Ichthyoplankton sampling was conducted in late summer of 2010-2019 using paired 60-cm diameter bongo nets towed obliquely from the surface to a maximum depth of 300 m deep or 10 m off the bottom, whichever was shallower (only n = 11 of 1,114 stations [<1%] were >300 m). In 2010-2016, a few stations were also sampled using a 1-m2 Tucker trawl affixed to a sled frame that was lowered to the seafloor and towed obliquely to the surface with a messenger-based opening-closing net system (Sameoto & Jaroszynski 1976). The bongo nets and Tucker trawls were equipped with either 333- or 505-µm mesh before switching to only 505-µm mesh beginning in 2015. All sampling configurations were used for analysis since previous studies showed no significant differences in ichthyoplankton catch rates between these gear types and mesh sizes (Shima & Bailey 1994, Boeing & Duffy-Anderson 2008). Flowmeters (General Oceanics) attached to each net were used to calculate the volume filtered for each net tow, enabling larval abundance estimation (ind. 10 m-2; Matarese et al. 2003). Samples were preserved in 5% formalin buffered with sodium borate and seawater and identified to the lowest taxonomic level at the Plankton Sorting and Identification Center in Szczecin, Poland. Taxonomic verifications took place at the National Oceanographic and Atmospheric Administration, Alaska Fisheries Science Center in Seattle, WA, USA.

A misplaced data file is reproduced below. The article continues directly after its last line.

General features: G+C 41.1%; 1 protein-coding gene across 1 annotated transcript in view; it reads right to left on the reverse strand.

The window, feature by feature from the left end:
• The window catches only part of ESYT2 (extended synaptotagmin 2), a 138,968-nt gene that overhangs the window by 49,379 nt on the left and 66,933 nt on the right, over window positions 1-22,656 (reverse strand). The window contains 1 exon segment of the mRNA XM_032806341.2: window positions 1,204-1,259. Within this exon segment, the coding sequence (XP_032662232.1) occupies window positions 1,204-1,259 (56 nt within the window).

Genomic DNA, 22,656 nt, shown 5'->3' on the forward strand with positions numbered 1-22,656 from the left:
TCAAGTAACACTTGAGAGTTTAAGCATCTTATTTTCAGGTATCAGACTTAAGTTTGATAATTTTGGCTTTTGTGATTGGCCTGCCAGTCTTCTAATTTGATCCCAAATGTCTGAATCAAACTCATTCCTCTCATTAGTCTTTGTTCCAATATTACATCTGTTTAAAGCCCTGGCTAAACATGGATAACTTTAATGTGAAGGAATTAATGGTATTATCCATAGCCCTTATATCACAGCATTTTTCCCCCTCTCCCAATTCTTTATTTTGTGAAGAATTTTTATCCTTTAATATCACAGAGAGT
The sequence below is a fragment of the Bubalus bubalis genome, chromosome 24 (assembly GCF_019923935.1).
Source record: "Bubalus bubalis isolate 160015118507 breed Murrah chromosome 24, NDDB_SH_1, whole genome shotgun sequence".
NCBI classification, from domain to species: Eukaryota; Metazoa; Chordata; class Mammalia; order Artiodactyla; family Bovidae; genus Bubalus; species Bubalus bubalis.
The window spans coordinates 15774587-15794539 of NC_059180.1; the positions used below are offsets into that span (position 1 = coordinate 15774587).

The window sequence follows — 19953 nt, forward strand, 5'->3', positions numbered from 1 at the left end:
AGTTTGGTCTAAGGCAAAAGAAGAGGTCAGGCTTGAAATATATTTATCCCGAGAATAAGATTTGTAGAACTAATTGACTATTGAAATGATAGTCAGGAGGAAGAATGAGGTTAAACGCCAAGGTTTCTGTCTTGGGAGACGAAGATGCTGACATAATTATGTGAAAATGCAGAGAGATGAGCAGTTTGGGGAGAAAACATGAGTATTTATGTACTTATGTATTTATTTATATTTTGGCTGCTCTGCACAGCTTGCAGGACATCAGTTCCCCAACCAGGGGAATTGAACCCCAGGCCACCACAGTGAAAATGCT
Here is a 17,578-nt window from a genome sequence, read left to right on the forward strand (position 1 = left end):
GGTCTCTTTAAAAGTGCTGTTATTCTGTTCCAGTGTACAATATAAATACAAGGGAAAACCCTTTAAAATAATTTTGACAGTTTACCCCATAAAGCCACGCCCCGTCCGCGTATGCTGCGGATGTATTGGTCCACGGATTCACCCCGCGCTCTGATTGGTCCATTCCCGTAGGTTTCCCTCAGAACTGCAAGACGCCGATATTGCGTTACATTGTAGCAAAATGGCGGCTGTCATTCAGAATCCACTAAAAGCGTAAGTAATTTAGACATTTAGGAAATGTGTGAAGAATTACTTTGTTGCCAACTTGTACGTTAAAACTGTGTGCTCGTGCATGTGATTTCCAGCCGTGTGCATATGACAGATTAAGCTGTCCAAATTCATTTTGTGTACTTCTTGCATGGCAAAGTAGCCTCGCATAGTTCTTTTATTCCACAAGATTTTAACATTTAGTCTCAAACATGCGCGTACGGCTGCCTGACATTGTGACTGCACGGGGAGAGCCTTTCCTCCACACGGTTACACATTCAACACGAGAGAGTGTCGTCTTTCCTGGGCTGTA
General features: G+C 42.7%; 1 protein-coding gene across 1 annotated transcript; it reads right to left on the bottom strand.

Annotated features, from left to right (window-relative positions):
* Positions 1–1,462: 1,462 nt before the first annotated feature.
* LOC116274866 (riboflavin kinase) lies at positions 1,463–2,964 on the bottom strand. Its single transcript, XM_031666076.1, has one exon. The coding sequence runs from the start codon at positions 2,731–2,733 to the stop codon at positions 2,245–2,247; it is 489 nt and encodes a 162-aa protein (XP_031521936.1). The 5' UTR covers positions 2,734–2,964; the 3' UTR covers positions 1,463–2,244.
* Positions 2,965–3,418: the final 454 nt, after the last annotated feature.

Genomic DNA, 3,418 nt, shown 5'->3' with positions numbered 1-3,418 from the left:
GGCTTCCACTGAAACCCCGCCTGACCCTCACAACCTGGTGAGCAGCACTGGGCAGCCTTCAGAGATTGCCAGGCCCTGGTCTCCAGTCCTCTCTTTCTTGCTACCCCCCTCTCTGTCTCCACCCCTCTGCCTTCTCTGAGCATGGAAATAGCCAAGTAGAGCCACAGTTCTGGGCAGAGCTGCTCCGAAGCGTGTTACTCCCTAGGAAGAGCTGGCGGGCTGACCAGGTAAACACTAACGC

Funding

National Oceanic and Atmospheric Administration